Hooray! Toronto's housing market did not crash in 2013. But wait - it gets
You know the saying "the rich get richer and the poor get poorer". The new saying should be "the old get richer and the young get more indebted". Rising home prices is nothing else but a generational transfer of wealth!
Not only is growing national debt forced upon future generations, but now the younger generations have to pay record level prices for housing with incomes equivalent to the late '70s.
It seems that today's 20 somethings can only afford a tiny shoebox overlooking the Gardiner. Apparently that's a perfect place to raise a family - which comes with the added bonus of increasing your chances of developing cancer!
But hey, Toronto is becoming Manhattanized. Well, in terms of unaffordability, it sure is. According to the 10th annual Demographia report, Toronto shares a 10th place spot with New York in terms of how unaffordable real estate prices are in metropolitan areas with over 2 million residents.
Yes, we are not Vancouver, the 2nd most delusional city on the planet in terms of housing affordability. Yet in Canada, Toronto is a runner up.
According to Demographia Toronto's real estate unaffordability reached the highest level ever in 2013 as based on the median multiple measure of 6.2. During the 3rd quarter of 2013 the median home price in Toronto was $453,900 while the median household income was $73,100.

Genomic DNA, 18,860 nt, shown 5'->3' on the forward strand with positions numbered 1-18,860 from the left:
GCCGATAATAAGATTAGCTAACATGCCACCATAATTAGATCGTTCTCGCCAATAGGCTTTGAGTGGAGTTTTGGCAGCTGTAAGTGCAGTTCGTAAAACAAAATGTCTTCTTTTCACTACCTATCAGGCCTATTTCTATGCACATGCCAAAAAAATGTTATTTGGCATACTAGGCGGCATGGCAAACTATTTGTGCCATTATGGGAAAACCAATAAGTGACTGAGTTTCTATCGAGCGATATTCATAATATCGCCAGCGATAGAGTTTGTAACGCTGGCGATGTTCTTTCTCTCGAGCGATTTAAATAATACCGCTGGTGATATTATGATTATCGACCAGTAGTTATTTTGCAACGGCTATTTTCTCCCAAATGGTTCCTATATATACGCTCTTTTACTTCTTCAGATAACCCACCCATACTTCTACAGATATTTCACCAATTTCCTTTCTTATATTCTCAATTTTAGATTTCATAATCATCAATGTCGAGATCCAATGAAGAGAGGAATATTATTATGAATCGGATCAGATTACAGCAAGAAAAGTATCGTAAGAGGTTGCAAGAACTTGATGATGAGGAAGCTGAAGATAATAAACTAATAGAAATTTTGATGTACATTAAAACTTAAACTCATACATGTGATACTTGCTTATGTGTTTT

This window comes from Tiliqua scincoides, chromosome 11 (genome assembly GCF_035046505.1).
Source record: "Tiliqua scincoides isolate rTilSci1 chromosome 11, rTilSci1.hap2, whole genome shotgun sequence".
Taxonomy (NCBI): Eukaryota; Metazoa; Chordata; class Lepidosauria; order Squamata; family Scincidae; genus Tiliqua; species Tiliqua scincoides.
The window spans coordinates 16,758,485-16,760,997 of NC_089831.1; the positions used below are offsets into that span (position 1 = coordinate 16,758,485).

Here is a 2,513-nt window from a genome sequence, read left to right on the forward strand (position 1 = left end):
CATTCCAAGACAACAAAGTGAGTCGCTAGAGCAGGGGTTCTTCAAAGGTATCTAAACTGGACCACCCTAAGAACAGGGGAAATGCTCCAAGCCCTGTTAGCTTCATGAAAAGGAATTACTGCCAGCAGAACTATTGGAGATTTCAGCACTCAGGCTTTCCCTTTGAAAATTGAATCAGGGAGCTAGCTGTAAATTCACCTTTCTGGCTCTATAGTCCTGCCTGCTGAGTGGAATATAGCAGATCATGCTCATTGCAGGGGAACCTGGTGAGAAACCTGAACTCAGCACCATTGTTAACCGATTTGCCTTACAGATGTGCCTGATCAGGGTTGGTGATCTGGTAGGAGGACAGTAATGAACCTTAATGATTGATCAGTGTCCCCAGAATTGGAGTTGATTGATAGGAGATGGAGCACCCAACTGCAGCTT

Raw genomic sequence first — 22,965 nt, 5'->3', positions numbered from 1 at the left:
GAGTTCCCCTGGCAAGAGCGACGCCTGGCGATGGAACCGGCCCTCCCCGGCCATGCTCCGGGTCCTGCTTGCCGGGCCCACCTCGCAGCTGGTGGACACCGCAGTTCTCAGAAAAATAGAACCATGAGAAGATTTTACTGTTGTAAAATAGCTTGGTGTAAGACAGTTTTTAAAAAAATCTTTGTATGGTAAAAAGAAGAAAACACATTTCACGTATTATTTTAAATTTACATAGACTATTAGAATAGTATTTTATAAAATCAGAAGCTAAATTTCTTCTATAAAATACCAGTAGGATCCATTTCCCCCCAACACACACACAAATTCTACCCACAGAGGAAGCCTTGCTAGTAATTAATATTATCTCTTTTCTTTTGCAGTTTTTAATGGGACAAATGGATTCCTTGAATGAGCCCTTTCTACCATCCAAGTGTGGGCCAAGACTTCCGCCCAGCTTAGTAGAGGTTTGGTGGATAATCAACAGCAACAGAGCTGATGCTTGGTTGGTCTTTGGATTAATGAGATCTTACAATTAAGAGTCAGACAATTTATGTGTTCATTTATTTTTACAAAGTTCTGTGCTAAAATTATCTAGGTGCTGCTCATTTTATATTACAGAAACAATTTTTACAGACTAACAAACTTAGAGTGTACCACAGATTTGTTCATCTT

Historically speaking home prices in Canada, New Zealand, America, Australia and the UK had a median multiple of anywhere between 2 and 3. That is, a median home was worth approximately 2 or 3 times the median household income. In the past ten years all of that has changed. Presently in Toronto the median home is worth 6.2x the median income which is considered severely unaffordable!
Now you may say that housing is actually affordable right now because of low interest rates. Demographia has this to say about affordability measures based on mortgage payments:
"More elaborate indicators, which mix housing affordability and mortgage affordability can mask the structural elements of house pricing are often not well understood outside the financial sector. Moreover, they provide only a "snapshot," because interest rates can vary over the term of a mortgage; however the price paid for the house does not. The reality is that, if house prices double or triple relative to incomes, as has occurred in many severely unaffordable markets, the sum total of mortgage payments will also rise substantially."
P.S. Below is a chart based on my own data of housing affordability by market segment